Your Tundra is Talking to You: Decode that Noise

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If your Tundra is making an abnormal noise, it’s attempting to tell you something isn’t right. Don’t ignore it, listen to it, and use this guide to help troubleshoot the source(s) of the noise(s) coming from your Tundra.

Toyota Tundra

Bang: A loud, sudden abrupt sound, like a gun has gone off, is your vehicle backfiring. This could be a result of something causing a rich air-fuel mixture. Timing could also be a possible cause.
Boom: Not the sound from something exploding, but a deep, hollow resonate sound that could be the result of the your driveshaft spinning out of true due to its universal joins.
Buzz: Loose interior trim pieces can make it seem like there’s a fly buzzing around the cabin of your vehicle. Apply some pressure with your hands on areas that the sound is coming from.
Chirp: If it sounds like family of young birds are living in your vehicle, a belt or idler pulley could be to blame.
Clank: A sound emitted from within the heavier components of your vehicle, like a bad rear pinion bearing when shifting from reverse to drive.
Click: If occurring during a turn, check your outer CV joints. If the sound is coming from your engine, there may be dirty oil deposits, a rocker arm may need adjustment, a lifter could be stuck, or there’s a bent push rod.
Clunk: A heavy bump sound that’s emitted when going over a less than smooth surface. Check your strut/shocks and their mounts, and your suspension bushings to make sure they’re not worn or blown.
Flapping: Inspect your fans to ensure nothing is interfering with the fan blades.
Grinding: If emitted during braking, check the brake pads/shoes for pad life and rotors. Check the brake’s dust shield, too.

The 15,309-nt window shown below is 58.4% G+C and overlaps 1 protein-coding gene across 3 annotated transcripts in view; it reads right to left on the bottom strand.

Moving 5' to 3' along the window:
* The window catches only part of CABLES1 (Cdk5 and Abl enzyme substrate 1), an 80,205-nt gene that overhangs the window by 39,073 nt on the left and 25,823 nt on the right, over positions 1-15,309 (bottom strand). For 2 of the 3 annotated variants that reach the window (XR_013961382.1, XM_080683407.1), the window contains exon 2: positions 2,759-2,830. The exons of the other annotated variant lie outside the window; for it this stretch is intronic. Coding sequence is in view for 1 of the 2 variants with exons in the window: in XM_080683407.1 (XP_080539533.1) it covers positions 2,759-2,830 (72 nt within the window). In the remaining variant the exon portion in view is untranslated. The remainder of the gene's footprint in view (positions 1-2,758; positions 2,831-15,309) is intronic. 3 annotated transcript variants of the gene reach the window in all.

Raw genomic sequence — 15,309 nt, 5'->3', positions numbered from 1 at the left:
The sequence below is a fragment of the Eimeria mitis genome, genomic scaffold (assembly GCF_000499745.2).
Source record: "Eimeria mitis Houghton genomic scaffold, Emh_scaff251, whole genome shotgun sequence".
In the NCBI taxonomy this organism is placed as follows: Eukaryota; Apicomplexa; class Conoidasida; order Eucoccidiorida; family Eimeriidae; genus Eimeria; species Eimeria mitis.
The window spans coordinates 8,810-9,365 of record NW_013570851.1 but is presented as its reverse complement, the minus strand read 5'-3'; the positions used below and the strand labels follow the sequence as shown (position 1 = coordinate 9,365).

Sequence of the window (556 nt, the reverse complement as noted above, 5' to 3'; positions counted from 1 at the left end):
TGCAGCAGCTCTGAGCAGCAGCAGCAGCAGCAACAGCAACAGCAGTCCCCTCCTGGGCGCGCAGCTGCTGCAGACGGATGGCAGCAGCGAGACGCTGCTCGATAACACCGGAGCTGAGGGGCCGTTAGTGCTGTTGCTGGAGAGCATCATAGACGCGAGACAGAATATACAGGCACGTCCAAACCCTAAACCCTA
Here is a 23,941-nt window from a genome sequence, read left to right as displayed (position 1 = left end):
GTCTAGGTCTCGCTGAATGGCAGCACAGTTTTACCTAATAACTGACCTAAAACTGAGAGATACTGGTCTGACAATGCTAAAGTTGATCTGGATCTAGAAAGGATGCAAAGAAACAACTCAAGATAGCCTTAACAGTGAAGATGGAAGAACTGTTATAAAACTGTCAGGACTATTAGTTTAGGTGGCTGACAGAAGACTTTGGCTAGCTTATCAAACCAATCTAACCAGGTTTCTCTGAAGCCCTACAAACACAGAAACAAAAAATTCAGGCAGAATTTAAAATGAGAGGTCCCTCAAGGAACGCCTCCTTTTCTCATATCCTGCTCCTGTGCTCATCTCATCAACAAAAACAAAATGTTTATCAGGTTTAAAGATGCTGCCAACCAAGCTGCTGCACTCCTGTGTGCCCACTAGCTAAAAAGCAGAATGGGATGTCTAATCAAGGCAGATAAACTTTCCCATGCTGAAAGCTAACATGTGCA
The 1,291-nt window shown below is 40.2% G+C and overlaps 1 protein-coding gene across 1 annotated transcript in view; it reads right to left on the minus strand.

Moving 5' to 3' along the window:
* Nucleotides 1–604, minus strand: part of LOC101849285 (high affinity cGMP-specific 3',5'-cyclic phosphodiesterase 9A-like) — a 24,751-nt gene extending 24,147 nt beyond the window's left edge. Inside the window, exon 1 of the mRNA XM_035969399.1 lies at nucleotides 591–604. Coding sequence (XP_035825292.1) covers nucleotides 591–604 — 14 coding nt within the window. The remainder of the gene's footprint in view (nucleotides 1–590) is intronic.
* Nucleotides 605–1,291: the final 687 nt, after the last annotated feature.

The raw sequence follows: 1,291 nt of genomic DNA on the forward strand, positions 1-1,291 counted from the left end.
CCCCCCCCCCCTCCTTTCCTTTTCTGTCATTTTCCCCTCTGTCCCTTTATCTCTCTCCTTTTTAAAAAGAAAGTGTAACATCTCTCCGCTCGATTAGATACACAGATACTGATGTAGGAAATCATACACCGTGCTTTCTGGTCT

Groan: More than likely a dry suspension component. If it’s rubber, apply silicone lubricant. If it’s metal, look into replacement.
Hiss: Check the cooling system for any leaks. If it gets louder while driving, especially when accelerating, it may be a belt.
Hum: If the sound reacts to acceleration and deceleration, investigate your differential. Wheel bearings are also a common suspect and may be failing. Have a passenger ride with you to increase likeliness of determining which side the noise is emitting from.
Knock: Typically a warning that something can’t hold on any longer. It could be a loose wrist pin, or it could be a rod bearing. Begin with checking the oil pressure. If the pressure is low, you can lean more towards a bearing. Rod bearings make more noise at the oil plan more so than anywhere else, so you’ll want to listen for audible changes in that area. Hold the throttle steadily at 2,500 RPMs, then press the throttle open and let it close. If it were a bearing, the noise will become more prominent. If needed, check the oil pan. If the bearings are okay, then it’s likely there in a wrist pin issue.
Ping: Similar to sprinkling nails on a piece of sheet metal, this sound is caused by an air and fuel charge exploding instead of burning smoothly. The EGR valve could be clogged or your ignition timing could be advanced.